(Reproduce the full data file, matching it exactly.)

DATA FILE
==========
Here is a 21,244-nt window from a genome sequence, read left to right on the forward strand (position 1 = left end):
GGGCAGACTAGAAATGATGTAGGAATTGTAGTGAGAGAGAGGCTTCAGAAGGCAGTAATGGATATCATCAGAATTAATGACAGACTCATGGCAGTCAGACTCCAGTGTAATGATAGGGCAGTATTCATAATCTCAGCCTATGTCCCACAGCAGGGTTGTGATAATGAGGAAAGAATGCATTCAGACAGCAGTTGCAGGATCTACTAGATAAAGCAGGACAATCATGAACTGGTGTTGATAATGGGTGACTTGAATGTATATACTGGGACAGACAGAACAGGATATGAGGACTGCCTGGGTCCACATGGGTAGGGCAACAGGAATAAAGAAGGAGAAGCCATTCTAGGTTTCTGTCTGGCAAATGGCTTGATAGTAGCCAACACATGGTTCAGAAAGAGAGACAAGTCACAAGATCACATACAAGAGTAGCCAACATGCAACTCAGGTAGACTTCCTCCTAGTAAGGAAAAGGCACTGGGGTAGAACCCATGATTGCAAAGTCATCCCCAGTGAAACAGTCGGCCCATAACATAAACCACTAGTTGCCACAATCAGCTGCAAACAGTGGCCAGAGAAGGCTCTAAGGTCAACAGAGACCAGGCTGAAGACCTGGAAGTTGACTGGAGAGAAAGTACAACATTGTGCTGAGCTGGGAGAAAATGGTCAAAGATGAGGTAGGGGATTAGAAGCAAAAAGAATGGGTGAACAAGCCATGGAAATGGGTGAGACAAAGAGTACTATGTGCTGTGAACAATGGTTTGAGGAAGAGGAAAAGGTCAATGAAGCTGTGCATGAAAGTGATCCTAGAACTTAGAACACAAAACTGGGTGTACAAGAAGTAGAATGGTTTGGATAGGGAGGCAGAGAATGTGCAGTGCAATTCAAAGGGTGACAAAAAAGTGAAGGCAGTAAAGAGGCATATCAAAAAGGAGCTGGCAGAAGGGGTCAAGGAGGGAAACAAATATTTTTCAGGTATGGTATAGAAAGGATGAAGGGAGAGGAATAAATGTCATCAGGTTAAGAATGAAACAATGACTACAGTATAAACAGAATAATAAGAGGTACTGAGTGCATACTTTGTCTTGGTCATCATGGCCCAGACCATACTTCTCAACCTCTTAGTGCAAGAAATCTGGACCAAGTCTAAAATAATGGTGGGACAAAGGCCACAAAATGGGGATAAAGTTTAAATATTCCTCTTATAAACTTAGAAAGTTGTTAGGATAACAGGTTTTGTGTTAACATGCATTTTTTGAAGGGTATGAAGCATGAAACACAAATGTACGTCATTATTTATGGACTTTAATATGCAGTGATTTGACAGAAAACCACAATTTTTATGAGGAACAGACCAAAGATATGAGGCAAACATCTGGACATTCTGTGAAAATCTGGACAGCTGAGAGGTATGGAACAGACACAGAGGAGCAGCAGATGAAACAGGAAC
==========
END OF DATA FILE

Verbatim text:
Here is a 21,244-nt window from a genome sequence, read left to right on the forward strand (position 1 = left end):
GGGCAGACTAGAAATGATGTAGGAATTGTAGTGAGAGAGAGGCTTCAGAAGGCAGTAATGGATATCATCAGAATTAATGACAGACTCATGGCAGTCAGACTCCAGTGTAATGATAGGGCAGTATTCATAATCTCAGCCTATGTCCCACAGCAGGGTTGTGATAATGAGGAAAGAATGCATTCAGACAGCAGTTGCAGGATCTACTAGATAAAGCAGGACAATCATGAACTGGTGTTGATAATGGGTGACTTGAATGTATATACTGGGACAGACAGAACAGGATATGAGGACTGCCTGGGTCCACATGGGTAGGGCAACAGGAATAAAGAAGGAGAAGCCATTCTAGGTTTCTGTCTGGCAAATGGCTTGATAGTAGCCAACACATGGTTCAGAAAGAGAGACAAGTCACAAGATCACATACAAGAGTAGCCAACATGCAACTCAGGTAGACTTCCTCCTAGTAAGGAAAAGGCACTGGGGTAGAACCCATGATTGCAAAGTCATCCCCAGTGAAACAGTCGGCCCATAACATAAACCACTAGTTGCCACAATCAGCTGCAAACAGTGGCCAGAGAAGGCTCTAAGGTCAACAGAGACCAGGCTGAAGACCTGGAAGTTGACTGGAGAGAAAGTACAACATTGTGCTGAGCTGGGAGAAAATGGTCAAAGATGAGGTAGGGGATTAGAAGCAAAAAGAATGGGTGAACAAGCCATGGAAATGGGTGAGACAAAGAGTACTATGTGCTGTGAACAATGGTTTGAGGAAGAGGAAAAGGTCAATGAAGCTGTGCATGAAAGTGATCCTAGAACTTAGAACACAAAACTGGGTGTACAAGAAGTAGAATGGTTTGGATAGGGAGGCAGAGAATGTGCAGTGCAATTCAAAGGGTGACAAAAAAGTGAAGGCAGTAAAGAGGCATATCAAAAAGGAGCTGGCAGAAGGGGTCAAGGAGGGAAACAAATATTTTTCAGGTATGGTATAGAAAGGATGAAGGGAGAGGAATAAATGTCATCAGGTTAAGAATGAAACAATGACTACAGTATAAACAGAATAATAAGAGGTACTGAGTGCATACTTTGTCTTGGTCATCATGGCCCAGACCATACTTCTCAACCTCTTAGTGCAAGAAATCTGGACCAAGTCTAAAATAATGGTGGGACAAAGGCCACAAAATGGGGATAAAGTTTAAATATTCCTCTTATAAACTTAGAAAGTTGTTAGGATAACAGGTTTTGTGTTAACATGCATTTTTTGAAGGGTATGAAGCATGAAACACAAATGTACGTCATTATTTATGGACTTTAATATGCAGTGATTTGACAGAAAACCACAATTTTTATGAGGAACAGACCAAAGATATGAGGCAAACATCTGGACATTCTGTGAAAATCTGGACAGCTGAGAGGTATGGAACAGACACAGAGGAGCAGCAGATGAAACAGGAAC